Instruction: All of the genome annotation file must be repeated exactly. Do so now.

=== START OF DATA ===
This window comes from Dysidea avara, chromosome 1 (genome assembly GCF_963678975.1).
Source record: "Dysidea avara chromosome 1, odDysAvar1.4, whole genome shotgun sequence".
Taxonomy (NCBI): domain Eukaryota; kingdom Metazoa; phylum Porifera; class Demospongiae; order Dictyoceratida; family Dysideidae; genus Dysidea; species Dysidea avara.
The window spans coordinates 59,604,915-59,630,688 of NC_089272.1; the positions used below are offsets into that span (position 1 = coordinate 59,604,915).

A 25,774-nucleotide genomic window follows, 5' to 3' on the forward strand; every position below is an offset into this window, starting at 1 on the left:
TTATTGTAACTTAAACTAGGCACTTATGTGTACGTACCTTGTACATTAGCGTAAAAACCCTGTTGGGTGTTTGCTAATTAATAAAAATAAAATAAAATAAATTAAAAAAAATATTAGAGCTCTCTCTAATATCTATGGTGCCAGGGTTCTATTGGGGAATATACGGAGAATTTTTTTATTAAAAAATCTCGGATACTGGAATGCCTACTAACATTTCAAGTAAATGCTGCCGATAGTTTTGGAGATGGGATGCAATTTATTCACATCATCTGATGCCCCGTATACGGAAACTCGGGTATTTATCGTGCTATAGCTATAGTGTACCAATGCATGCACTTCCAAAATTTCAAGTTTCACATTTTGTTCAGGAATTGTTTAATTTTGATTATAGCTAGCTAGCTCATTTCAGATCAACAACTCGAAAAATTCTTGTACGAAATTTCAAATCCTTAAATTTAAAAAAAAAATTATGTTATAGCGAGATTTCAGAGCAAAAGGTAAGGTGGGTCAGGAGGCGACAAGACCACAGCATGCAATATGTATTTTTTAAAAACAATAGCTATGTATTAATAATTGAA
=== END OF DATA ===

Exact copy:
This window comes from Dysidea avara, chromosome 1 (genome assembly GCF_963678975.1).
Source record: "Dysidea avara chromosome 1, odDysAvar1.4, whole genome shotgun sequence".
Taxonomy (NCBI): domain Eukaryota; kingdom Metazoa; phylum Porifera; class Demospongiae; order Dictyoceratida; family Dysideidae; genus Dysidea; species Dysidea avara.
The window spans coordinates 59,604,915-59,630,688 of NC_089272.1; the positions used below are offsets into that span (position 1 = coordinate 59,604,915).

A 25,774-nucleotide genomic window follows, 5' to 3' on the forward strand; every position below is an offset into this window, starting at 1 on the left:
TTATTGTAACTTAAACTAGGCACTTATGTGTACGTACCTTGTACATTAGCGTAAAAACCCTGTTGGGTGTTTGCTAATTAATAAAAATAAAATAAAATAAATTAAAAAAAATATTAGAGCTCTCTCTAATATCTATGGTGCCAGGGTTCTATTGGGGAATATACGGAGAATTTTTTTATTAAAAAATCTCGGATACTGGAATGCCTACTAACATTTCAAGTAAATGCTGCCGATAGTTTTGGAGATGGGATGCAATTTATTCACATCATCTGATGCCCCGTATACGGAAACTCGGGTATTTATCGTGCTATAGCTATAGTGTACCAATGCATGCACTTCCAAAATTTCAAGTTTCACATTTTGTTCAGGAATTGTTTAATTTTGATTATAGCTAGCTAGCTCATTTCAGATCAACAACTCGAAAAATTCTTGTACGAAATTTCAAATCCTTAAATTTAAAAAAAAAATTATGTTATAGCGAGATTTCAGAGCAAAAGGTAAGGTGGGTCAGGAGGCGACAAGACCACAGCATGCAATATGTATTTTTTAAAAACAATAGCTATGTATTAATAATTGAA